Just to give some context about my debate history: I debated for four years in high school with Dallas Jesuit. I went to Emory, but did not debate while I was there. While in college, I did occasional work for Jesuit and coached/judged at some national tournaments. After graduating, I spent two years coaching and judging at Jesuit before going to law school. I'm currently in my second year and have limited judging experience on this topic (several rounds at the Texas state tournament in March 2019).
Framing is good - explain why your links supersede the link-turns, why the solvency deficit on the counterplan means you win on disad mitigation, etc. Tell me how you want different parts of the flow (and different pages of the debate) to interact.
I get annoyed by bad highlighting - that is, highlighting that reduces sentences into fragments and phrases that don't coherently fit together. If your opponent reads a card that is severely under-highlighted, and tries to extend warrants that weren't actually in the highlighting, point that out - I'll be receptive.
My speaker point range is usually 28-29 - I find myself going above that more often than I do going below that. If you want good speaks: line-by-line, clash, and be fast but clear (and smart, but that should go without saying).
I like to be included on email chains. I don't scroll/read through the docs during speeches, unless I get worried about clipping cards.
Slow down. No, really. Slow. Down. Conditionality is probably good – multiple conditional worlds that contradict each other are probably less of a good thing. Most other theory arguments are probably a reason to reject the argument and not the team (yes, even if those blippy theory arguments are conceded) - maybe you can convince me otherwise. You should be talking about the impacts to your theoretical objection (or counter-interpretation) just as you would for any other argument.
When schools break a truly new Aff, they should not have to disclose anything about the substance of that Aff to the Negative before the round. I think that is a powerful incentive for people to innovate. It will be almost impossible for you to convince me otherwise. An Aff that is new to a particular pairing but that has been previously broken by another team from the same school is not "new."
At the end of the year, against Affs that have been run for awhile, Neg teams might need to focus more on why the particular Aff's un-topical-ness is bad (not necessarily in-round abuse, but a reason their Aff, and not necessarily what they justify, makes it harder for you to debate). Links and impacts should be discussed just as they would any other argument. I do not think that the limits debate is necessarily the most important standard. I default to competing interpretations (unless a compelling argument against that default can be won), so it is important that you talk about what other debates (not just your own) would look like under your interpretation (my earlier caveat about end-of-the-year debates changes this a bit). Evidence on topicality can be very useful and strategic, but is by no means necessary.
PICs and agent counterplans are usually okay – agent counterplans that play fast-and-loose with excessive amounts of fiat may be less okay. States counterplans are probably okay, especially if you have a solvency advocate.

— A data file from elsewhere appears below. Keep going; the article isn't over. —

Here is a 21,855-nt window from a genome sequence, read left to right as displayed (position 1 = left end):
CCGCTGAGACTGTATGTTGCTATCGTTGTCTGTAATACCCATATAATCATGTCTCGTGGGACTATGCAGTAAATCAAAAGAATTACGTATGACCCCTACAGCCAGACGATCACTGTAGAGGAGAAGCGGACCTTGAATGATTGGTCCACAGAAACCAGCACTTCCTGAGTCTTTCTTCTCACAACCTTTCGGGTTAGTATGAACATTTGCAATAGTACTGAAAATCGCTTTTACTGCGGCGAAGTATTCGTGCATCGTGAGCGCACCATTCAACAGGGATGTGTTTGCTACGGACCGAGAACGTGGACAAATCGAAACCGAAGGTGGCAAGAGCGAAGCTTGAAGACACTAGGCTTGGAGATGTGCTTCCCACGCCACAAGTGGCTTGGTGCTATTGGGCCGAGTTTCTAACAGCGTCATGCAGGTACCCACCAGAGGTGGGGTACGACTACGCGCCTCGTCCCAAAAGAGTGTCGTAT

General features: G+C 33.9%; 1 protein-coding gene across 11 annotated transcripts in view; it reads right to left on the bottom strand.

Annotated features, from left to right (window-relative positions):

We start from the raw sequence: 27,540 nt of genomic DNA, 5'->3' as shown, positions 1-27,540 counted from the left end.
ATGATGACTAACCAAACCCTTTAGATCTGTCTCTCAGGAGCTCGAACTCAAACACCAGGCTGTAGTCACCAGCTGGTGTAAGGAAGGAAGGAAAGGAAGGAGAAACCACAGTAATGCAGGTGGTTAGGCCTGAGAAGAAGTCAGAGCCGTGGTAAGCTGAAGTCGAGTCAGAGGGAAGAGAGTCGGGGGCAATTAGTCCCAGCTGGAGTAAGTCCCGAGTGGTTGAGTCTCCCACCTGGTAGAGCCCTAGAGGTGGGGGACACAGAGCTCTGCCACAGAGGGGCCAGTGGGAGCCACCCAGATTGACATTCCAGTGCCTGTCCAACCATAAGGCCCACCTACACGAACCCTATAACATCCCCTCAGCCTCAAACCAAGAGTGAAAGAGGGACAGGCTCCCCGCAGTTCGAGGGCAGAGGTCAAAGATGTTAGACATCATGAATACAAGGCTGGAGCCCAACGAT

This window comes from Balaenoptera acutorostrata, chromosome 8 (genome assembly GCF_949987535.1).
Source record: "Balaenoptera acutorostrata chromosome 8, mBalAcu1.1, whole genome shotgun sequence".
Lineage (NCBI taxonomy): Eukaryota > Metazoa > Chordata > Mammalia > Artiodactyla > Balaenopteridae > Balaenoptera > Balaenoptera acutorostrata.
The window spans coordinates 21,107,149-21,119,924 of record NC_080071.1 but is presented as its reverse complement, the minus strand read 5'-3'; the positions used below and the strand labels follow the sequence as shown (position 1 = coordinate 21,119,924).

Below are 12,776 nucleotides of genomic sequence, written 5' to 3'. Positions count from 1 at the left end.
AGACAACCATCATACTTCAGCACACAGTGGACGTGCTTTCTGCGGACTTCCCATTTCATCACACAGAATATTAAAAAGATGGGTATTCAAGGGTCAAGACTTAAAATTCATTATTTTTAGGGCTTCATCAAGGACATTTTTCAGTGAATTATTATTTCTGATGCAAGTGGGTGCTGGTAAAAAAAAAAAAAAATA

I’m not the biggest fan of process counterplans, unless those counterplans come with evidence/a solvency advocate (preferably specific to the Aff). That said, a solvency advocate isn't a death knell to the Aff - if you think their process counterplan is bad for debate, tell me why.
All of the above is debatable. I'll vote for a counterplan I don't like if the Aff doesn't win.
As far as framework goes, Aff’s probably get to weigh the action of the plan. Links and impacts should be discussed (and labeled as such) just as they would for any other arguments. It’s probably important that the link is specific to the Aff – even better if you have multiple links specific to the Aff. It’s also probably important that your alternative solves the Aff harms, or at least makes some attempt to. The Negative should bring up and defend what they think the role-of-the-ballot should be.
Thoughts on "non-traditional"/"performance" Affs: Here's my starting point: I think plan texts are probably good, and that the Aff should probably engage (at least some of) the specifics of the topic/resolution. That said, I’m sympathetic to the need to have discussions in the debate space that don't necessary follow those criteria. But I’m also sympathetic to the Neg’s need to, frankly, have something predictable to debate against. Debate isn't just a platform for advocacy, and it isn't just a game - it's a little bit of both combined to make something else entirely. I think that Negatives going for framework or topicality against these types of Affirmatives can get a lot of mileage out of arguing either that there is a "topical" version of the Aff, or that switch-side debate solves. That said, I don't want this to dissuade you from running these Affs in front of me - but if your access point is something other than a plan text, and the pref sheet doesn't prevent me from judging you, I want you to know my usual leanings and still be able to win. I'll judge what gets debated in-round - if you win that your type of advocacy is needed (that your education is uniquely good and uniquely a product of what you're doing in the debate round) and not all that bad, you'll win the round (especially if the Neg isn't doing a good job contesting those points). Tell me why the topical version of the plan doesn't do the trick, tell me why the discussions the Neg wants us to have aren't important/useful, read some great literature that backs up your point of view, etc. Teach me something new - I'm here to learn, too.